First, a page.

This section of the guide features digital primary source materials from the Asian Division along with digital items and collections from the Library's other reading rooms and research centers. Links to digital items and collections are provided for further exploration.
The Library of Congress, like many other libraries, hosts some of its digital collections on the Internet Archive.
Links from the titles below will display bibliographic records in the Library of Congress Online Catalog. Links for the digitized versions in the Internet Archive are included in each catalog record.
Highlights of this collection include Kaviraj Shyamaldas’s four-volume Hindi historical work Viravinoda, mathematician Sudhakara Dvivedi’s Hindi-language works on integral calculus and differential calculus, William Carey’s 1814 work A Grammar of the Telinga Language, and Archibald Constable’s A Selection from the Illustrations Which Have Appeared in the Oudh Punch from 1877 to 1881.
In April 2000, the Library of Congress office in New Delhi launched the South Asian Literary Recordings Project (SALRP), a collection of freely accessible audio recordings of prominent South Asian poets, novelists, and playwrights from Bangladesh, India, Nepal, Pakistan, and Sri Lanka. Languages represented in this collection include Assamese, Bengali, English, Gujarati, Hindi, Kannada, Kashmiri, Konkani, Malayalam, Marathi, Nepali, Newari, Oriya, Panjabi, Rajasthani, Sanskrit, Sindhi, Sinhalese, Tamil, Telugu, and Urdu. More than 800 mp3 recordings from 90 South Asian authors are accessible on the SALRP website.
The African and Middle Eastern Division's Persian Language Rare Materials digital collection contains more than 300 manuscripts and lithographs. This collection contains many items originating from India, Central Asia, the Caucasus, and the regions under Ottoman rule, in addition to the native Persian speaking lands of Iran, Afghanistan, and Tajikistan. Items in this digital collection comprise many disciplines, but historical and literary works are dominant. A number of these items are exquisitely illuminated anthologies of poetry by classic and lesser known poets, written in fine calligraphic styles, and illustrated with miniatures. Included in this collection are many Persian manuscripts created in India during the late Mughal and early British colonial periods. There are also many lithographs published in Lucknow, Kanpur, and Mumbai (Bombay), among other South Asian locales. Researchers with questions about Persian materials from South Asia are encouraged to contact the African & Middle Eastern Division through Ask a Librarian. Below are some relevant highlights from the Library's Persian Language Rare Materials digital collection.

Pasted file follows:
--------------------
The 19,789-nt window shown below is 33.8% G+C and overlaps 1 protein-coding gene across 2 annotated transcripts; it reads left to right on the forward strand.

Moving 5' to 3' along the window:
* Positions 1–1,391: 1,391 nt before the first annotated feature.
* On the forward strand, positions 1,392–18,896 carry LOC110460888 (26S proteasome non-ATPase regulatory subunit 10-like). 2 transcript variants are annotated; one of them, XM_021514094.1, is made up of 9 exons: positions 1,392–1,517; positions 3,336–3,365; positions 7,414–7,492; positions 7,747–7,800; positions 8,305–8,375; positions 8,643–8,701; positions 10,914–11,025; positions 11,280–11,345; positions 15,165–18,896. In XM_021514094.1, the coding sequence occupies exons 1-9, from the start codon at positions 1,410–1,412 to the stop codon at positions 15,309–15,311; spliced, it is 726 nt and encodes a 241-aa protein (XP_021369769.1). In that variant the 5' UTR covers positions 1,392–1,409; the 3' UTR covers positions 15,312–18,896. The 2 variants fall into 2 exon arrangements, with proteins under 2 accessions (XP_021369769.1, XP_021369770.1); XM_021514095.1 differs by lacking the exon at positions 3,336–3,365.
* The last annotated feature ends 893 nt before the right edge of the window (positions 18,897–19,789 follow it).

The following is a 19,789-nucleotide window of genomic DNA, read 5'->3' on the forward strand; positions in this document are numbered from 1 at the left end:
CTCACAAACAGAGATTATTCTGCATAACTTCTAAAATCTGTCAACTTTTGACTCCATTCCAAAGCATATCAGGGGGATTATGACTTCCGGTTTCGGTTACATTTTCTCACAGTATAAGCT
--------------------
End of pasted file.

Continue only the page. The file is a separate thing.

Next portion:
The Geography and Map Division's digitized cartographic collections include a number of maps of South Asia as a geographic region as well as maps of individual countries. Researchers with questions about maps pertaining to South Asia or South Asian countries are encouraged to contact specialists using Ask a Librarian. Below are some relevant highlights from the Library's map collections.
The Library's Open Access Books is a growing online collection of contemporary open access e-books. All of these books have been made available for download on the Library's website in keeping with the intent of their creators and publishers, who chose to publish these works under open access licenses to allow the broadest possible access and reuse.
Below is a representative sample of e-books in this online collection.
The Prints & Photographs Division's Online Catalog includes digitized and non-digitized materials in its collections. Please be advised that some digitized materials only display in full size onsite at the Library of Congress. Researchers with questions about prints and photographs pertaining to South Asia are encouraged to contact specialists using Ask a Librarian. Below are some relevant highlights from the Library's pictorial collections.
Chronicling America is the Library’s digital resource providing access to information about historic newspapers and select digitized newspaper pages, and is produced by the National Digital Newspaper Program (NDNP), a partnership between the National Endowment of the Humanities (NEH) and the Library of Congress. Chronicling America enables you to search a selection of American historic newspapers published from 1763-1963. This resource may prove fruitful for researchers focusing on the history of American understandings of South Asia. For example, the research guide Yoga: Topics in Chronicling America highlights newspaper articles that portrayed yoga as a controversial practice in the United States in the early twentieth century. Researchers with questions about Chronicling America materials should contact specialists using Ask a Librarian.